O'Mara quit the laborer's job on January 25, 1973, found other employment in February, and subsequently filed the suit before us. The district court held a hearing and found that Petersen had wrongfully deprived O'Mara of reemployment as scalemaster in violation of the Act. The court ordered his reinstatement as scalemaster for a period of ten months, but denied his motion for monetary damages. The appeal and cross-appeal followed.
The district court correctly rejected Petersen's contention that O'Mara had waived his right to reinstatement.
Section 459(b) is unambiguous. By its terms, when O'Mara 'ma(de) application for reemployment,' Petersen was required to 'restor(e) (him) . . . to such (pre-service) position . . ..' There is no requirement that he specify the scalemaster position in his application.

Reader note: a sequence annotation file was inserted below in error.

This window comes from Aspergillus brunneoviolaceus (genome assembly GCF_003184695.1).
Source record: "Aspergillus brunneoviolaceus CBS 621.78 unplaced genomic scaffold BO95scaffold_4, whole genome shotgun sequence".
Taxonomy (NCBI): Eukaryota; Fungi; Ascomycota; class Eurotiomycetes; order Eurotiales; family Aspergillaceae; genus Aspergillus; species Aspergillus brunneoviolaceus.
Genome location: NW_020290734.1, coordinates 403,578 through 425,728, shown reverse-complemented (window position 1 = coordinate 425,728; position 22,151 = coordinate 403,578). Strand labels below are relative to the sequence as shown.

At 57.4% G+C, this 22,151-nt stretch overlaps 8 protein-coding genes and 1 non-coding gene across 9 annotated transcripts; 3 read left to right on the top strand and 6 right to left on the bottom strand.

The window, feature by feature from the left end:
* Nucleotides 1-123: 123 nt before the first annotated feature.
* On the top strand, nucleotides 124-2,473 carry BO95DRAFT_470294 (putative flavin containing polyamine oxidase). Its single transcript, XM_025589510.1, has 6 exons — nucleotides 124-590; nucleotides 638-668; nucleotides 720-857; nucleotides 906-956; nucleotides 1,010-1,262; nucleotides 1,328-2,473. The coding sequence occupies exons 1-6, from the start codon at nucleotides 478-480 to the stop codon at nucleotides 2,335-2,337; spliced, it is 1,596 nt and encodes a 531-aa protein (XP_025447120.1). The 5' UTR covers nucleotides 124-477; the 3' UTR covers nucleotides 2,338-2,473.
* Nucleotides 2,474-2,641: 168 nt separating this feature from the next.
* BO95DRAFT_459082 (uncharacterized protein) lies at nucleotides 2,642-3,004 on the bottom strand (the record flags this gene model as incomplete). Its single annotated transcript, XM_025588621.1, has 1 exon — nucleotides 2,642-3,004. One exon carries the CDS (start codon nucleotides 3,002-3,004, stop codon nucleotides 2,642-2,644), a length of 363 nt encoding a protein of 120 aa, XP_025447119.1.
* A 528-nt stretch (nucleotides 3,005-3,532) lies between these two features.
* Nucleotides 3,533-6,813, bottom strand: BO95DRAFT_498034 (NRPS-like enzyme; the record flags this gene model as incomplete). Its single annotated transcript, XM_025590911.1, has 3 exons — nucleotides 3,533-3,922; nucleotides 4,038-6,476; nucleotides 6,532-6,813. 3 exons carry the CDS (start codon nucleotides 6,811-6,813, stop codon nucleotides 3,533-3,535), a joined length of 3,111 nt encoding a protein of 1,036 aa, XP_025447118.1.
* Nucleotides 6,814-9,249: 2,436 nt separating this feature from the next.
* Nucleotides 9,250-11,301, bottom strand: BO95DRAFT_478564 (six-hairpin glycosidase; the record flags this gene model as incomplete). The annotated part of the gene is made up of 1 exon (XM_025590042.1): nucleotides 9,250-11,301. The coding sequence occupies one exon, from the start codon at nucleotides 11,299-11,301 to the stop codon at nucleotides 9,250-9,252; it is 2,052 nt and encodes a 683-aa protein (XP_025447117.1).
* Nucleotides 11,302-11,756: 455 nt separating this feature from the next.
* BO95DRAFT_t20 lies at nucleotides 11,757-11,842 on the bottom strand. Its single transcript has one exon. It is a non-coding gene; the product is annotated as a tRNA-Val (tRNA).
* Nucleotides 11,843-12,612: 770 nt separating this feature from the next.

Nor did O'Mara waive his right by accepting the laborer's job. 'A waiver by a veteran of his statutory rights must . . . be clearly and unequivocally indicated.' Loeb v. Kivo, 169 F.2d 346, 349 (2nd Cir. 1948). The record here contains neither a clear nor unequivocal indication of waiver. The decision in Hastings v. Reynolds, 165 F.2d 484 (7th Cir. 1947), and Walsh v. Chicago Bridge & Iron Co., 90 F. Supp. 322 (N.D. Ill. 1949), relied on by Petersen, are inapposite. In Hastings the veteran voluntarily entered into an employment contract with his employer's successor which was subsequently terminated. In Walsh the veteran accepted a different position than the one he left, and remained in it for three years without complaint. Furthermore, O'Mara did not improperly fail to mitigate damages by quitting in January, as Petersen argues. He was not required to continue as a laborer, a position inferior to the position as scalemaster. Fessler v. Reading, 138 F. Supp. 202 (E.D. Pa. 1955); Loeb v. Kivo, supra.